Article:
Life soon became a comfortable routine for Freddy. On weekdays, he attended classes, and 5 nights a week, he spent at the Met. One of the older crew showed the new recruits some of the tricks and shortcuts. One trick was how to get computer room staff badges ready ahead of time, so it wasn’t such a madhouse when their shifts changed. Another was to use the service elevator at the back, and then walk around the computer rooms using the air conditioner passageways. This cut a lot of time during rounds because they could bypass the multiple computer room security doors.

The third trick was the best. In theory, each shift had three people, but after hours it was quite easy to handle the work with two—one doing rounds and one in the control room. The third person could go down to the fan room and sleep. It was quiet, dust-free, and nobody other than the security staff and the fire contractors even knew it existed. There was a bedroll hidden behind the fan room control panel, a towering set of grey metal cabinets that housed the electrical and control systems to run the louvers, fans, and fire-detection systems.

On one Thursday night, nearly 6 months after joining, it was Freddy’s turn to sleep from midnight to five. He was worried about an exam on Friday morning, so instead of sleeping directly, Freddy reviewed his notes and browsed some of the passages he had marked out with little yellow page tabs. By 2AM, Freddy felt more confident and put the last of the seven textbooks on a pile next to the bedroll. He switched off his headlamp, removed it, and was asleep before his head hit the pillow.

With a sudden start, Freddy woke and looked at his watch. Traffic noise was louder than it should be, he thought in a panic. He had overslept. It was 05:53, and he had 7 minutes to be at the control room for roll call and shift change. He hurriedly dressed, stowed the bedroll, and scampered out, still tucking in a shirttail with one hand while trying to clamp his books under the other arm. He bumped into the doorway in his hurry, and his books scattered across the floor. With a very mild swearword, Freddy gathered up his books and hurtled out of the fan room.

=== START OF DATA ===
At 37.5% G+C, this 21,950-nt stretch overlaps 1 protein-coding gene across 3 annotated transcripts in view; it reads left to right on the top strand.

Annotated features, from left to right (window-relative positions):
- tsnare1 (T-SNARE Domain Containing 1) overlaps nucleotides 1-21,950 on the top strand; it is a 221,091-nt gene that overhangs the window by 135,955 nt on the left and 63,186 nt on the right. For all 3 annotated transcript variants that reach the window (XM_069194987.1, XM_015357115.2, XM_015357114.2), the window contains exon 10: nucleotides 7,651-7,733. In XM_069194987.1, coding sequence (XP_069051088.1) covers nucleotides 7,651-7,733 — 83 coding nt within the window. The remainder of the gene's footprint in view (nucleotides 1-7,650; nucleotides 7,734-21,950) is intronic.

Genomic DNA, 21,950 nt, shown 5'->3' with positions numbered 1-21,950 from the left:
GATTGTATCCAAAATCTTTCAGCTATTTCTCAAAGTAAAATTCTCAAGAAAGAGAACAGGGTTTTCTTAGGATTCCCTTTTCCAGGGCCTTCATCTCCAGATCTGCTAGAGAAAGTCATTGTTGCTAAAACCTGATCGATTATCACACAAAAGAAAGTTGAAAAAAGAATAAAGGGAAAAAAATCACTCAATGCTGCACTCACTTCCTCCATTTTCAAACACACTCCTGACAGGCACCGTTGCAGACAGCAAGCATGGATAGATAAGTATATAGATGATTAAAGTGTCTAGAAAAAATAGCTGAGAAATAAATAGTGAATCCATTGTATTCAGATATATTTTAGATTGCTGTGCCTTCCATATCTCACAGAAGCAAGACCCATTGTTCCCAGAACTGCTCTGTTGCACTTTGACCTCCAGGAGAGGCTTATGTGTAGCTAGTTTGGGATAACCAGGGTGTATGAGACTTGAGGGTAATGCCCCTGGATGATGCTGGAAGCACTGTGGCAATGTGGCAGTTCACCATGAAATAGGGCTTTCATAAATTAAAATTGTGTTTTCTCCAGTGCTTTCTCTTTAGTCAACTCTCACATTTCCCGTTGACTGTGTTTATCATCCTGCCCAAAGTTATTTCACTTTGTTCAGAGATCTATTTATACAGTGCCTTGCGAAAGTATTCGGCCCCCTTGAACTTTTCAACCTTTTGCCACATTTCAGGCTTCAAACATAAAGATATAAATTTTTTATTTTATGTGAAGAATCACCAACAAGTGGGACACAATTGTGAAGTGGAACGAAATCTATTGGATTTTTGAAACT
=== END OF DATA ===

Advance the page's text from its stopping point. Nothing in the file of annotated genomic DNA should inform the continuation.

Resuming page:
Freddy made it to the control room with seconds to spare and, hiding behind the throng of colleagues from both shifts, put his books down and did up the last two buttons on his shirt. “Glad you could make it, I was starting to worry,” whispered Jake at his side and then pushed past to complete formalities.

Having called roll, Jake was about to hand off to the new shift when an alarm sounded, and a red light lit up on the main panel. The annunciator panel read “Fan Imbalance.” Freddy looked sharply at his little pile of textbooks on the control room desk. Six books. Freddy blurted out, “I’ll go check” and started back to the fan room at a jog.

Freddy knew exactly what had happened. He had left with seven books and arrived with six. When the fan self-tested at 6AM, the missing book had been sucked up by the fan and tripped the vibration sensor. Freddy’s Oxford Companion to the bible lay scattered across the floor in a dozen pieces, and having tripped the vibration sensor, the giant fans were stationary. Freddy groaned; it was a library book. Hastily gathering up pieces, Freddy made his way to the vibration sensor.

Like he had seen Kelly do, Freddy unscrewed the little glass dome, picked up the steel marble, and put it back on top of the slightly cupped pillar. Freddy bent quickly to retrieve a last piece of his book lying under the fan and had barely enough time to register the loud click of the motor actuator before a blade hit his elbow. The blow unbalanced him and pitched him head-first into the path of the blades. By the time the vibration sensor tripped again and stopped the motor, Freddy was beyond earthly cares about oversleeping, exams, or damaged library books.